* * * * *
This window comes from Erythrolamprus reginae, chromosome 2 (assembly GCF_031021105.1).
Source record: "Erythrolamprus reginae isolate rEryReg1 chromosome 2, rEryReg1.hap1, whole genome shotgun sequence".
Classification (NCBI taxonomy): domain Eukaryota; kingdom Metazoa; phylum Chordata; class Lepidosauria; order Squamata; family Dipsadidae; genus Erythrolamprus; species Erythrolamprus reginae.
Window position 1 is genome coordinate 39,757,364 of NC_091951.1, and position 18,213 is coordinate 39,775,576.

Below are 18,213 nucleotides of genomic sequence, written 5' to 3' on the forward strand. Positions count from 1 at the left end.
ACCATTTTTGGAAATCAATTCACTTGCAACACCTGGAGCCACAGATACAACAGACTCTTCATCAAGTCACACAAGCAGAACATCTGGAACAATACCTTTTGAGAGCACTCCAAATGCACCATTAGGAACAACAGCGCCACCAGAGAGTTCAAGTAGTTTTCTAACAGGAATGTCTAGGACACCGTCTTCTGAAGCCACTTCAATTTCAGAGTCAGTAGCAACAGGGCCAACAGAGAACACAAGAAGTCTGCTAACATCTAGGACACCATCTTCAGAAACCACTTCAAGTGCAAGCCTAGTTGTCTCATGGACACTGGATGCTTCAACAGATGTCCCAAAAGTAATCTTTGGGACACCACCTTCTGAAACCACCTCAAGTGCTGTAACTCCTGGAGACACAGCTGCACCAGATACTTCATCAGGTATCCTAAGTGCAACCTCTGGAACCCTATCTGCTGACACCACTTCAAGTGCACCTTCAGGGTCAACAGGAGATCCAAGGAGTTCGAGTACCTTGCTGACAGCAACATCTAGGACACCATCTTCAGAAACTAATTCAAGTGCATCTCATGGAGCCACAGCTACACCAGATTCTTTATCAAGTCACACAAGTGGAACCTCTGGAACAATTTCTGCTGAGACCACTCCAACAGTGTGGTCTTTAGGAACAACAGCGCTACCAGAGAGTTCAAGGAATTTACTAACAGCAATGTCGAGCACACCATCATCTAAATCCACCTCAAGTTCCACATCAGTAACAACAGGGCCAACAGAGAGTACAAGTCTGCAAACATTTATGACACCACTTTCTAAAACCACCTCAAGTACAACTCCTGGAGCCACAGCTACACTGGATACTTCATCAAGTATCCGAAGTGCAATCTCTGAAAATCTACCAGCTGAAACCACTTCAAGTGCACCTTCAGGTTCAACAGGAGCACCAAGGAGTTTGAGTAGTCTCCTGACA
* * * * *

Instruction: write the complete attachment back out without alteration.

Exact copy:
This window comes from Erythrolamprus reginae, chromosome 2 (assembly GCF_031021105.1).
Source record: "Erythrolamprus reginae isolate rEryReg1 chromosome 2, rEryReg1.hap1, whole genome shotgun sequence".
Classification (NCBI taxonomy): domain Eukaryota; kingdom Metazoa; phylum Chordata; class Lepidosauria; order Squamata; family Dipsadidae; genus Erythrolamprus; species Erythrolamprus reginae.
Window position 1 is genome coordinate 39,757,364 of NC_091951.1, and position 18,213 is coordinate 39,775,576.

Below are 18,213 nucleotides of genomic sequence, written 5' to 3' on the forward strand. Positions count from 1 at the left end.
ACCATTTTTGGAAATCAATTCACTTGCAACACCTGGAGCCACAGATACAACAGACTCTTCATCAAGTCACACAAGCAGAACATCTGGAACAATACCTTTTGAGAGCACTCCAAATGCACCATTAGGAACAACAGCGCCACCAGAGAGTTCAAGTAGTTTTCTAACAGGAATGTCTAGGACACCGTCTTCTGAAGCCACTTCAATTTCAGAGTCAGTAGCAACAGGGCCAACAGAGAACACAAGAAGTCTGCTAACATCTAGGACACCATCTTCAGAAACCACTTCAAGTGCAAGCCTAGTTGTCTCATGGACACTGGATGCTTCAACAGATGTCCCAAAAGTAATCTTTGGGACACCACCTTCTGAAACCACCTCAAGTGCTGTAACTCCTGGAGACACAGCTGCACCAGATACTTCATCAGGTATCCTAAGTGCAACCTCTGGAACCCTATCTGCTGACACCACTTCAAGTGCACCTTCAGGGTCAACAGGAGATCCAAGGAGTTCGAGTACCTTGCTGACAGCAACATCTAGGACACCATCTTCAGAAACTAATTCAAGTGCATCTCATGGAGCCACAGCTACACCAGATTCTTTATCAAGTCACACAAGTGGAACCTCTGGAACAATTTCTGCTGAGACCACTCCAACAGTGTGGTCTTTAGGAACAACAGCGCTACCAGAGAGTTCAAGGAATTTACTAACAGCAATGTCGAGCACACCATCATCTAAATCCACCTCAAGTTCCACATCAGTAACAACAGGGCCAACAGAGAGTACAAGTCTGCAAACATTTATGACACCACTTTCTAAAACCACCTCAAGTACAACTCCTGGAGCCACAGCTACACTGGATACTTCATCAAGTATCCGAAGTGCAATCTCTGAAAATCTACCAGCTGAAACCACTTCAAGTGCACCTTCAGGTTCAACAGGAGCACCAAGGAGTTTGAGTAGTCTCCTGACA